I don’t know if the two are connected, but for me personally, Ryan Gosling’s soon-to-be-iconic bomber jacket in the excellent Drive has kickstarted a resurgence.
The scorpion is the obvious stand-out feature of this jacket, but in my opinion it’s the combination of the white pearlescent fabric and the slimline cut of the jacket that makes me want to have one just like it. Of course, I imagine that without the physique of Ryan Gosling, this same garment wouldn’t be quite as flattering, but never fear – there are plenty of other bomber jackets and varsity jackets around on the high street and online. So hopefully I might find one that I like, and that likes me. Such as this one from ASOS:
The black sleeves and grey cable-knit body go well together, but are not typical of this type of garment, whose usual textures are either uniformly matte or shiny. Another one which mixes up the textures is this jacket with a leafy pattern on the body:
I saw this in the flesh in Zara the other day, and there’s something about the jacquard embroidery in real life that doesn’t quite work – if anything, it looks a little dull. Perhaps the busy design muddies a style of jacket that needs to maintain clean, clear lines. Zara have another jacket that is a little plainer, but achieves its aim much better:
The leather sleeves and the boiled wool of the body lend the whole jacket a sturdy look that is in contrast to the shinier, flimsier fabrics of other bomber jackets. Topman’s selection hews to the traditional bomber / varsity jacket looks, which works in its favour. With this exception:
Even this isn’t awful, to be honest, and I am pleased to be able to give my usual refrain of “Topman has got it wrong” a rest. But months ago, when I lamented the absence of animal prints in menswear, I never had in mind the proliferation of colour palette-swaps and dip-dyes and quiltings that have exploded onto the high street in the interim. It’s good that designers are trying to be inventive with animal patterns, but I have to say that I think the original colours and a uniform texture are better than most of what’s been done with it. The green sleeves here just look a bit cheap. The effort below, also from Topman, is far more successful because the colours of the sleeves and body compliment one another:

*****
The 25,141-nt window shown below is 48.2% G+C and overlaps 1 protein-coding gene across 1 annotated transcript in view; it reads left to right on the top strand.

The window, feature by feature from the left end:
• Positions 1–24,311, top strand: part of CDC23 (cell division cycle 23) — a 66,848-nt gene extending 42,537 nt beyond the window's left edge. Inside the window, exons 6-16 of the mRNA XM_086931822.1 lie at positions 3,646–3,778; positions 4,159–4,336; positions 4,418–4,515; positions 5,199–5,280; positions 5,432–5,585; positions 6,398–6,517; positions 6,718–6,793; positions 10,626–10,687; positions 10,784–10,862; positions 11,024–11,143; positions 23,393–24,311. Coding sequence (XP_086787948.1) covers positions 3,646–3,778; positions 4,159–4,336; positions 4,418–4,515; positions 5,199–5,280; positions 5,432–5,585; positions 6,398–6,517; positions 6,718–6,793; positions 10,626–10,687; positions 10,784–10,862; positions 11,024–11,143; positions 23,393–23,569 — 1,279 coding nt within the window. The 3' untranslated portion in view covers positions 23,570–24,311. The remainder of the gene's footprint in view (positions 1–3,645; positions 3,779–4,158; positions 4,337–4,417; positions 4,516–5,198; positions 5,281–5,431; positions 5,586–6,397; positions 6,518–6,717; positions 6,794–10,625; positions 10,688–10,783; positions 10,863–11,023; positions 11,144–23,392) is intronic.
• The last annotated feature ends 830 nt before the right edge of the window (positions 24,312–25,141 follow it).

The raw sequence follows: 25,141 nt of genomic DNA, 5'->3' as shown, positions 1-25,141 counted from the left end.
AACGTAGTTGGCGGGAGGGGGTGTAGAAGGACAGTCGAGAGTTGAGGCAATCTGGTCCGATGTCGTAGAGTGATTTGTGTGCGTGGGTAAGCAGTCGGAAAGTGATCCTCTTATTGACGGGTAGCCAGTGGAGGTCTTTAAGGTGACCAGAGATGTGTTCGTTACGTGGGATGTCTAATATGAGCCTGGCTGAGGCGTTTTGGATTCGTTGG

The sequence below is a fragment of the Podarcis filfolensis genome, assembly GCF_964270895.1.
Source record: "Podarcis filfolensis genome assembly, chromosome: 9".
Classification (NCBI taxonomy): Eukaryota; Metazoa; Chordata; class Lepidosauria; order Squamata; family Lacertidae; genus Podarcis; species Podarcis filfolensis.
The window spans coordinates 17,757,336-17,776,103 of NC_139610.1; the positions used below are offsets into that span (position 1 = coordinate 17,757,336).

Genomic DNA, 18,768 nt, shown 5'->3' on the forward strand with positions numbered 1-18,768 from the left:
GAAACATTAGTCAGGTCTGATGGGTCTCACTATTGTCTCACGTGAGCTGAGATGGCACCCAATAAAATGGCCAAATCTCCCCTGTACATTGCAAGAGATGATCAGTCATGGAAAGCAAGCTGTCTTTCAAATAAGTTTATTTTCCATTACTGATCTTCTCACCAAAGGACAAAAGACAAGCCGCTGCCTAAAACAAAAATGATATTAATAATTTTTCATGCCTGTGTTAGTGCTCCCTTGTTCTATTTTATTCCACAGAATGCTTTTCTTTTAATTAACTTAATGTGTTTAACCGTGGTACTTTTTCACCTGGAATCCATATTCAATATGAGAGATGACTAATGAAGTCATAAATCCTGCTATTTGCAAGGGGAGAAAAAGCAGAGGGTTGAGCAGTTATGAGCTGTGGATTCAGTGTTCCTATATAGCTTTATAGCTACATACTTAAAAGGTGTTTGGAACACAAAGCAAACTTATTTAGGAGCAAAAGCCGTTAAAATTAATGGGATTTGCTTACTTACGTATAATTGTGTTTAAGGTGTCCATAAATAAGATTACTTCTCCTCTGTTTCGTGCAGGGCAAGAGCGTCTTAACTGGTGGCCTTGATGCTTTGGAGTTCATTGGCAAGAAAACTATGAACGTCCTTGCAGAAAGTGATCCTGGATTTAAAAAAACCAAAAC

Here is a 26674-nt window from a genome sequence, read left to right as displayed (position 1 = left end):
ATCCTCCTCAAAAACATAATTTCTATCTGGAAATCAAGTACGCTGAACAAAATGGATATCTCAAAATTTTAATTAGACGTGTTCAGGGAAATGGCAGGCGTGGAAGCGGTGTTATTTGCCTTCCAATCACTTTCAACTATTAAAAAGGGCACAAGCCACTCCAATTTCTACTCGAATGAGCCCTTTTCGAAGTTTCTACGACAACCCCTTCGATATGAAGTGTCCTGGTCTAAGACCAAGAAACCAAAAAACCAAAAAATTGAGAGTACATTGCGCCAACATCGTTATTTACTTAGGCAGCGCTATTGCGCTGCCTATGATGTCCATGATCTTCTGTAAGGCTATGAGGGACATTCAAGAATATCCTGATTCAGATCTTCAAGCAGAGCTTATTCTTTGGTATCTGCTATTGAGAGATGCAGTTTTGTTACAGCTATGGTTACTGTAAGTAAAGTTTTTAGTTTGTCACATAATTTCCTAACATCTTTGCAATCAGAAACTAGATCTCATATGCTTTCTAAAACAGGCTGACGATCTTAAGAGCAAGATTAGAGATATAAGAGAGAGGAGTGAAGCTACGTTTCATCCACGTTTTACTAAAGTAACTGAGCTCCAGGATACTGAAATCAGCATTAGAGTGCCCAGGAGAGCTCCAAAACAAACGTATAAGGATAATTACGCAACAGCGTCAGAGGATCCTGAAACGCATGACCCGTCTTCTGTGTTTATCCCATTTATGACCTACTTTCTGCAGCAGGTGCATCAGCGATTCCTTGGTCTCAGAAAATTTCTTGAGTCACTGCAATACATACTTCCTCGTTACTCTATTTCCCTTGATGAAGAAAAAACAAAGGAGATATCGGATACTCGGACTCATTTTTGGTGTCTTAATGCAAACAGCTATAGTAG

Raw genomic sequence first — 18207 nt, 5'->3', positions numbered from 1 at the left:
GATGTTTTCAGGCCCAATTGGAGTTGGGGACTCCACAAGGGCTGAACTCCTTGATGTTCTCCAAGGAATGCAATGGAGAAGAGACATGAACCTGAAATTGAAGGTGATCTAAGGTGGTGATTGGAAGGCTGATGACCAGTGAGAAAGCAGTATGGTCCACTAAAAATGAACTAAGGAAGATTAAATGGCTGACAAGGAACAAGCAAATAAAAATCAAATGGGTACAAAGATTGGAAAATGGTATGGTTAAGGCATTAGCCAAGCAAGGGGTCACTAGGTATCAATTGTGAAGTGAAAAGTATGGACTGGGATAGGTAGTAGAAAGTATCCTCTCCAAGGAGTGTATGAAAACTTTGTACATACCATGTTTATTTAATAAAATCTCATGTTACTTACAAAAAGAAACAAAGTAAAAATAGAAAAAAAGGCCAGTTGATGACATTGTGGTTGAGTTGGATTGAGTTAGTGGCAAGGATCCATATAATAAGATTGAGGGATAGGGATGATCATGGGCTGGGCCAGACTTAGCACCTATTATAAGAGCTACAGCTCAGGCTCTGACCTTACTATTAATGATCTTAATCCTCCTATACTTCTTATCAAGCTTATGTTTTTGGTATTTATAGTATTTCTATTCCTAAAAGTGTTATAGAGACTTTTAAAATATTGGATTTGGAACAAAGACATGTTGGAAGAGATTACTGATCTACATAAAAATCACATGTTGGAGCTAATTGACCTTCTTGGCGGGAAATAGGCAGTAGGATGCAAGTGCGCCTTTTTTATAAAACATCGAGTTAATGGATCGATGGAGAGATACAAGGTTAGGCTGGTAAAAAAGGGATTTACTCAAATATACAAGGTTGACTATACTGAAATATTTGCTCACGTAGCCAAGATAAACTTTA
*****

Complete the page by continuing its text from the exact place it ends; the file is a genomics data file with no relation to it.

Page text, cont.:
This is animal print done right. A final trend that I have noticed over the past few months is that of giant, bold architectural prints. I think that this is indebted to Givenchy and Versace’s campaigns which have utilised huge all-over prints of geometric designs and blinged-out belts, and although I don’t know if it is something that I can carry off myself, I like the very extrovert statement of it all, and the structure of the shapes within the prints works well with form-fitting garments and loose, floaty material alike. With the bomber jacket below, it is once again very busy to the extent that the usual break between body and sleeves is no longer necessary, but somehow, it works. The symmetry of the image runs along the zipline, and the focal point of the ceiling (being circular) emanates directly from the chest of the man who wears this jacket. A bit like Iron Man, no?
When I was living in Spain, I bought a black shiny bomber jacket with popper buttons that in retrospect, was a fashion mistake. Later on, I bought from H&M a zip-up jacket with white shiny sleeves and a brown shiny body and turquoise piping that also was, in retrospect, a fashion mistake (it looked a bit too much like the top half of a shell suit). I think that it is easier said than done with this kind of jacket to buy something that you think is nice at the time, but then later down the line turns out to be on the wrong side of stylish. I thus believe that despite Ryan Gosling’s placid exterior in Drive, he had to really know how cool his jacket was. And so, the next bomber jacket that I buy will be one that I nothing-less-than love.